It may look like an asthma puffer, but you can take it into the water, strap it to your bicycle or clip it to your shirt for a run -- all activities with the potential to leave you out of breath. Then you can share its video and photos directly from your smartphone. HTC's Re action camera is one of the smartest you can buy, even if the range of mounts available currently leaves a little to be desired.
Tagged With video cameras
If your kids have been jonesing to get their Vine on, but you'd rather not put an $800 mobile device in their hands just so they can create bite-size six-second videos, Takara Tomy has a cheaper solution. Its new Magical 6 camera does basically the same thing as the Vine app, but with a little more legwork needed to share the videos online.
Sony's moves in the field of consumer electronics can seem genius at times, and baffling at others. Its new full-frame mirrorless camera, the A7s, is a little bit of both. It's a camera that looks and functions exactly as previous A7 models, but with a few very specific and exciting features especially suited to video shooters.
The Sony A7s and the Panasonic GH4 will be compelling options for people who want to shoot video without dropping a fortune on a pro video rig. Both cameras have unique features and represent some really cool advances in video shooting. While we're busy reviewing them, we wanted to serve up a quick comparison of the two in bare form.
NSW Police is spending $4 million on a rollout of body-worn video cameras for active police officers, with the chest-mounted cameras recording any interaction or confrontation between cops and the general public. Take a look...
If you're in the Cross of a Friday night, you'll soon be under even more surveillance. Patrolling NSW police officers will soon be equipped with automatically-recording, body-mounted video cameras with up to two and a half hours of recording time and front-facing screens that show you when you're being monitored.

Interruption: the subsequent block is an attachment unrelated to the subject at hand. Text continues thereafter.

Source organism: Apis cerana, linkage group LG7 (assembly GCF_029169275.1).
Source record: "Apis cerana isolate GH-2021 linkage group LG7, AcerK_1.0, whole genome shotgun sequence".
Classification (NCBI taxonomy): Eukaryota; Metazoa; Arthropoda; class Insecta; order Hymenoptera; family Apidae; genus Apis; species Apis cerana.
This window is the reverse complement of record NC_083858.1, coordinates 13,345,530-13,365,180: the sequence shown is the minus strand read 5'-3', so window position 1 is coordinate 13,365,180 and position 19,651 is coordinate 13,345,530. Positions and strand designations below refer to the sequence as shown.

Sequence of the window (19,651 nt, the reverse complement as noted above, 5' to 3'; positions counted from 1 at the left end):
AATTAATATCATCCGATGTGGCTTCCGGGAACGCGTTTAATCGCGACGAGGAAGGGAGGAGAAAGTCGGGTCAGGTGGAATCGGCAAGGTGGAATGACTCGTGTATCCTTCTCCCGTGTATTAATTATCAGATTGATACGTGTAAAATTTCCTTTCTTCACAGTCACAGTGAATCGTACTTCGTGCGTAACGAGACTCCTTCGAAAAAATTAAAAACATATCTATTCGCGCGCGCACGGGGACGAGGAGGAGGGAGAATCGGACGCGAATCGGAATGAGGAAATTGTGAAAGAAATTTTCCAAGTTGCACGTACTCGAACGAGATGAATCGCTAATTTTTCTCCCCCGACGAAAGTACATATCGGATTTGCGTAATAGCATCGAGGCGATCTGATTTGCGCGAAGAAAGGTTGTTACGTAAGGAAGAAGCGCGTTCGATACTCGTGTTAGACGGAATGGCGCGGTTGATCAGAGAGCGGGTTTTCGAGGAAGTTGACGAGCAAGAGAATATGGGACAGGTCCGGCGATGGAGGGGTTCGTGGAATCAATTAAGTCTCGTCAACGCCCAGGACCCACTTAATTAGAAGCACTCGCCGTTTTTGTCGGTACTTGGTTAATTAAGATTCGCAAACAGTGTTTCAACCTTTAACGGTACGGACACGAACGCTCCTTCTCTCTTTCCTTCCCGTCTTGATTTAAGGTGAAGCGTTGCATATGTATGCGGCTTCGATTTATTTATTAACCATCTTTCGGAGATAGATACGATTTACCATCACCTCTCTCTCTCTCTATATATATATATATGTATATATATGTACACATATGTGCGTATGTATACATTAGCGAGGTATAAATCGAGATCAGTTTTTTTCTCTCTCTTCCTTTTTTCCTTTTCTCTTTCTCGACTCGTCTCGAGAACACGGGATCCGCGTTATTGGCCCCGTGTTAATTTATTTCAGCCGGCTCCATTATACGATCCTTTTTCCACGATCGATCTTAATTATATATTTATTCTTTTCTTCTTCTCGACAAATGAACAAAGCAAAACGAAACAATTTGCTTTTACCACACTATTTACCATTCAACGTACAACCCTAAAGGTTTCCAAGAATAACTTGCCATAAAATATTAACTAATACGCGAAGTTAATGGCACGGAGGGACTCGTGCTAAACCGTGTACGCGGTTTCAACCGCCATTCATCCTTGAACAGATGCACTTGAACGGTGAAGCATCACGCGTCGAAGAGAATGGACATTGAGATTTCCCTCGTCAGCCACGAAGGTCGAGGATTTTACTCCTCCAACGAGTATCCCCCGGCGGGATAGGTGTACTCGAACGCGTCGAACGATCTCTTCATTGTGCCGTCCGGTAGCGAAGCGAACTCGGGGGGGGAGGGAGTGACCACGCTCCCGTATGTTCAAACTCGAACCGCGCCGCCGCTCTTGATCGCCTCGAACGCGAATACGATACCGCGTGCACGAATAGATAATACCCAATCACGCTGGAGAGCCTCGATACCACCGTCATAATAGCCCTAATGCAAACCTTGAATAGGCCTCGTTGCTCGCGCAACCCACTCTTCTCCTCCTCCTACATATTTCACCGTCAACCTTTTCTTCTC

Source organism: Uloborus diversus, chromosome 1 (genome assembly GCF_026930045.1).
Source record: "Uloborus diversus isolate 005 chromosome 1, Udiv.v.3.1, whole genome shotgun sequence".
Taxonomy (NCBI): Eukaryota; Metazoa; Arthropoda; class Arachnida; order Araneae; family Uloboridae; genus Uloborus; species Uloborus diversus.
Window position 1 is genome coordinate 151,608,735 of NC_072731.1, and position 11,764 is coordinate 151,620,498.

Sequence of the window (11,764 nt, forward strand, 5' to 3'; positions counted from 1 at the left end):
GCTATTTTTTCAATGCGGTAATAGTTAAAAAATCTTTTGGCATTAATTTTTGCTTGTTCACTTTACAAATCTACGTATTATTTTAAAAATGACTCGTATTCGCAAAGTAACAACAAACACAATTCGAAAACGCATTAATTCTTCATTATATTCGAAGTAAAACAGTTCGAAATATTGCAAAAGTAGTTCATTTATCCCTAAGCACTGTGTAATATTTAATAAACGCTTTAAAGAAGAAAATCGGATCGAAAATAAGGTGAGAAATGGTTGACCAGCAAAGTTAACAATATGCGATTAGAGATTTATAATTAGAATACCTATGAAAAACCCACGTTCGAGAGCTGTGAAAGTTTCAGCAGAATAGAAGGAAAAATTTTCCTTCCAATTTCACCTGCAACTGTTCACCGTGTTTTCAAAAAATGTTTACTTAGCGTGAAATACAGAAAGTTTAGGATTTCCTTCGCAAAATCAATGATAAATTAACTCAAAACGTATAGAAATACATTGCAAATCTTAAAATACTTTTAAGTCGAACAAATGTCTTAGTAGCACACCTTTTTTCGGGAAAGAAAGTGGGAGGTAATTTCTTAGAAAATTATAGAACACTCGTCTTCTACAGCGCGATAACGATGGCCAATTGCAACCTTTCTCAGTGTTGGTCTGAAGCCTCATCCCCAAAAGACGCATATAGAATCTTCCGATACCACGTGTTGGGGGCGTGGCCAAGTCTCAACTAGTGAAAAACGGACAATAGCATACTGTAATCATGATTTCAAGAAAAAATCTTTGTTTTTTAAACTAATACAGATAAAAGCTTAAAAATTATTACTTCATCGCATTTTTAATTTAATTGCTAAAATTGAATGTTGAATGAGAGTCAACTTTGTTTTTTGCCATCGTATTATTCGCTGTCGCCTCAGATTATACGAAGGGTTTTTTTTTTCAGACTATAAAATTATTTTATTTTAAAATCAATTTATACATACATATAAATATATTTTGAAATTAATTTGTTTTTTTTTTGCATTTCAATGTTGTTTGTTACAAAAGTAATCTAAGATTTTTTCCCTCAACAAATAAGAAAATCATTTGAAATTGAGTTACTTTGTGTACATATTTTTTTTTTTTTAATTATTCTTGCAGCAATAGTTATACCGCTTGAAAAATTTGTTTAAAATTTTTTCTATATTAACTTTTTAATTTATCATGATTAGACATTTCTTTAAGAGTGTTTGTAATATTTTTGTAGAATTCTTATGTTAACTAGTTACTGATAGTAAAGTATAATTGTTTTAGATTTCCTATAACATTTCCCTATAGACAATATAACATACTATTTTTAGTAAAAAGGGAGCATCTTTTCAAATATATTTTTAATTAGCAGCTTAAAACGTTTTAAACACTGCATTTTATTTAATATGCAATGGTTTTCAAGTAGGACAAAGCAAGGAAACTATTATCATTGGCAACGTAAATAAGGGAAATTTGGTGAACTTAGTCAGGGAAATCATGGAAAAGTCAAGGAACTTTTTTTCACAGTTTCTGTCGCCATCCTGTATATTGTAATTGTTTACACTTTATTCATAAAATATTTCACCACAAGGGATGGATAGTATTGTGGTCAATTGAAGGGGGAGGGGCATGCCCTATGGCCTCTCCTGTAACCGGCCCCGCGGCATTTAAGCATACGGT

The announcement of Blackmagic's $US3000 RAW-shooting Cinema Camera in 2012 caused such a stir that not many could have anticipated a followup model, so soon, that was a fraction of the cost and a fraction of the size. The Pocket Cinema Camera continues forging the path of the upstart high-end video camera.
Have you ever watched a video and wanted so badly to view the scene from a different perspective? Maybe you wanted to see what was happening behind the person filming. The Eye Mirror is an upcoming camera accessory that should let you pan 360° within a video as it's playing. It looks surprisingly simple, and it apparently works with just about any camera you already own.
In case you forgot, the RED Dragon is the latest 6K video-recording, insane dynamic-range-producing, probably-fire-breathing camera. This particular model is cased in carbon fibre, and will be put to the test filming the next season of Game of Thrones.
As TV manufacturers and broadcasters gear up to deliver 4K video to people's living rooms, there still aren't many options for regular folk who want to shoot super high resolution footage of their own. Sony wants to lead that charge with a new camcorder that will make 4K simple, manageable, and most of all (relatively) affordable. With, of course, some compromises.
The Blackmagic Cinema Camera is unlike any video camera you have ever seen. When it was announced in April of last year, slackjawed videographers marvelled at this little camera, made by a little software company, that shoots RAW files at 2.5k resolution for only $3245 in Australia. It was the kind of product people expected would be filed under either blundered experiment, or the start of something big. Turns out it's a little of both.
GoPro, the Q-tips of action cameras, recognised a problem. People are shooting lots of footage with their cameras, but then letting it languish away on a dusty old hard drive, unseen and unedited. The California company is hoping to help correct that with a new mobile apps and desktop editing software.
Despite those two sequels, the original The Matrix is still a visual feast with its action-freezing bullet time sequences. And just like with slow motion, everything is cooler when filmed in bullet time, so Japan's NHK has developed a multi-viewpoint robotic camera system that can be easily setup at live events.
The shrinkification of technology is as inevitable as death and taxes, but we still can't help but be excited to see that Japan's NHK, working with a company called Astrodesign, has managed to shrink an 8K-capable camera into this relatively compact package. Compared to the HD-capable smartphone in your pocket it's monstrous, but when put next to existing Ultra HD cinema cameras believe it or not this is tiny.